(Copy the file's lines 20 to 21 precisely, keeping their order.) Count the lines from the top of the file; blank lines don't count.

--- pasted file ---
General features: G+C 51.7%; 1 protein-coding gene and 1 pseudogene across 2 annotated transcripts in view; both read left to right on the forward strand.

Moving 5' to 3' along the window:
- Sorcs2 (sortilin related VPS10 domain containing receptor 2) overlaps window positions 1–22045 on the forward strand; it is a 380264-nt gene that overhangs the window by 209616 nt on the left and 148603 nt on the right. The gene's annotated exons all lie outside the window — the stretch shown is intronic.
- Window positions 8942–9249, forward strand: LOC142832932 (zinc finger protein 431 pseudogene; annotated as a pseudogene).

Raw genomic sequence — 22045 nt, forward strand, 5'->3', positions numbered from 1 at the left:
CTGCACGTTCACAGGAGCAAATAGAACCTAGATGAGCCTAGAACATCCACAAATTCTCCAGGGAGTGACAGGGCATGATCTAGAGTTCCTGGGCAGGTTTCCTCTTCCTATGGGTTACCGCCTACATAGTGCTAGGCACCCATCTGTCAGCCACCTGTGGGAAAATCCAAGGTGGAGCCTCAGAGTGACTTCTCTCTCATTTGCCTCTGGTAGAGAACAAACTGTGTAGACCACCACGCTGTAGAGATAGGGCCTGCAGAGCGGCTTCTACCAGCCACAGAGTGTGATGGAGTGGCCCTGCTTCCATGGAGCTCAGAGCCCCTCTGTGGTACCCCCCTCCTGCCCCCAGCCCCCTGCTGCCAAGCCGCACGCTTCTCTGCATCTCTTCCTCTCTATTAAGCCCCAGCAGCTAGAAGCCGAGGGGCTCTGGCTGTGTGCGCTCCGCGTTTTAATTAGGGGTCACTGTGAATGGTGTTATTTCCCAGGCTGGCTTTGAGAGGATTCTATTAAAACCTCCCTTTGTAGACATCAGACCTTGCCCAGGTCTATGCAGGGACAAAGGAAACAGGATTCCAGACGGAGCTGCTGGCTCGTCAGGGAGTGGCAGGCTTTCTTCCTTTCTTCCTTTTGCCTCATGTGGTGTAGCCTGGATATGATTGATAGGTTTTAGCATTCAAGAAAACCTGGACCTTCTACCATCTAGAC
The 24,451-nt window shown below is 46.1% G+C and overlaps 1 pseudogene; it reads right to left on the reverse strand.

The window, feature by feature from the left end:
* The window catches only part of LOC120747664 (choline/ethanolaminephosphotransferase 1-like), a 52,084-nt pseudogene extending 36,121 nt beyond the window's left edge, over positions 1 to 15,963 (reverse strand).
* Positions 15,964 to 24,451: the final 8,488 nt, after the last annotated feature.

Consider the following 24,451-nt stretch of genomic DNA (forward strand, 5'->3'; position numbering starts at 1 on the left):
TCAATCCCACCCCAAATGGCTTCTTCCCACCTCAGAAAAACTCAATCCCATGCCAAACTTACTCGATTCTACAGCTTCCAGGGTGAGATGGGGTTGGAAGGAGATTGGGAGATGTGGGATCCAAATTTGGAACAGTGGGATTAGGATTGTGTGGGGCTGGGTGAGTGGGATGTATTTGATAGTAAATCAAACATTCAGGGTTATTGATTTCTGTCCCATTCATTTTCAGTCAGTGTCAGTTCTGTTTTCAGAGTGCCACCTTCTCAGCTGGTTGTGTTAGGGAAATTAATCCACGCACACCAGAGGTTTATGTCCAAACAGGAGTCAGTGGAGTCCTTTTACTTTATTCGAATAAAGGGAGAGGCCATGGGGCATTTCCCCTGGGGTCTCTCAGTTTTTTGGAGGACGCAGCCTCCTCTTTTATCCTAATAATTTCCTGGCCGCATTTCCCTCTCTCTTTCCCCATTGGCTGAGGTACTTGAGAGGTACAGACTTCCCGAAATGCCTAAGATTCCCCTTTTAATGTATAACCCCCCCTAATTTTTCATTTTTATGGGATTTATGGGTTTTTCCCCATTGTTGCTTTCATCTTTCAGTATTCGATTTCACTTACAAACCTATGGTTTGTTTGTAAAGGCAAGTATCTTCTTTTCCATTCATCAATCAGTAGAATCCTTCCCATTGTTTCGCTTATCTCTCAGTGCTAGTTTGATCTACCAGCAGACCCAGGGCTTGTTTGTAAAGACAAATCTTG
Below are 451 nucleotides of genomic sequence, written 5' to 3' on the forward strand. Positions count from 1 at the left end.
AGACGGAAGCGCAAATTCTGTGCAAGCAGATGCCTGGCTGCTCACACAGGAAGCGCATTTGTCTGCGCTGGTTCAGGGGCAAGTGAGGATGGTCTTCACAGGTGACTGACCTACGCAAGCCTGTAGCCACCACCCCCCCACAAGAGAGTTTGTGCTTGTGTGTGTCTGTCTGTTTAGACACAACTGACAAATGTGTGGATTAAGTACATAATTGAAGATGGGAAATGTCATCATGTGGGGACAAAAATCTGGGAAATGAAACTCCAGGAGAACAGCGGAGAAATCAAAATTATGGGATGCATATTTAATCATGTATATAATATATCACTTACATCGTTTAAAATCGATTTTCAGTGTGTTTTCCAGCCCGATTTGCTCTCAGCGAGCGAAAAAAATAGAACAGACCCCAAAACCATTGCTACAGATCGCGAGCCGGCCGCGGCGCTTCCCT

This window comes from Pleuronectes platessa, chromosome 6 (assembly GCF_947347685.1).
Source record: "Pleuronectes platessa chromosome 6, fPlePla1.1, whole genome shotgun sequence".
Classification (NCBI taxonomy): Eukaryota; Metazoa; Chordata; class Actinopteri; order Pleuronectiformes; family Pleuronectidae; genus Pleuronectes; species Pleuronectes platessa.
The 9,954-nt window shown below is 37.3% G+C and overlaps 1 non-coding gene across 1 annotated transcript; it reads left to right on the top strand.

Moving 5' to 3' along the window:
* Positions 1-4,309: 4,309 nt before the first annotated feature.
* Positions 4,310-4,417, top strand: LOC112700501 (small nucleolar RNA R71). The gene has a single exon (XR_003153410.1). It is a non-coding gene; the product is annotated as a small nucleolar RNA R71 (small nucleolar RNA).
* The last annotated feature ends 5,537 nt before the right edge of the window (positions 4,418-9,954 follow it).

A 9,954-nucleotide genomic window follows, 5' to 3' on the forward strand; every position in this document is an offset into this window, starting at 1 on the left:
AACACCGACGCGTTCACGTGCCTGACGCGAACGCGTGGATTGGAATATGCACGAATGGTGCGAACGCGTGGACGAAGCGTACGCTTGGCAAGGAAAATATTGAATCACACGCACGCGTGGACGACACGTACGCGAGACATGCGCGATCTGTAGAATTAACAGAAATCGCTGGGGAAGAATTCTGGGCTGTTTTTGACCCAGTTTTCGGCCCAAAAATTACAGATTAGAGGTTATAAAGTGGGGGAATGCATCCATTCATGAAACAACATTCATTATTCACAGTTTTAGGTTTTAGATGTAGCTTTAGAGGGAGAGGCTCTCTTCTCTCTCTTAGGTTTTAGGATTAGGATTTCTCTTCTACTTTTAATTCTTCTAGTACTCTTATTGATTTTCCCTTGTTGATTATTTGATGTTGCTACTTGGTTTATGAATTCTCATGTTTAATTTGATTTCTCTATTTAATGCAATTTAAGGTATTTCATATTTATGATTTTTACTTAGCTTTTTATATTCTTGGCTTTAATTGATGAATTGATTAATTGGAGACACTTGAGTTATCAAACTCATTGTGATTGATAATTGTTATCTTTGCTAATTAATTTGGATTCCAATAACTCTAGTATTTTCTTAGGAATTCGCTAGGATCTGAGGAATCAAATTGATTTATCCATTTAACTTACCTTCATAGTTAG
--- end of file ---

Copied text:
* Positions 1-4,309: 4,309 nt before the first annotated feature.
* Positions 4,310-4,417, top strand: LOC112700501 (small nucleolar RNA R71). The gene has a single exon (XR_003153410.1). It is a non-coding gene; the product is annotated as a small nucleolar RNA R71 (small nucleolar RNA).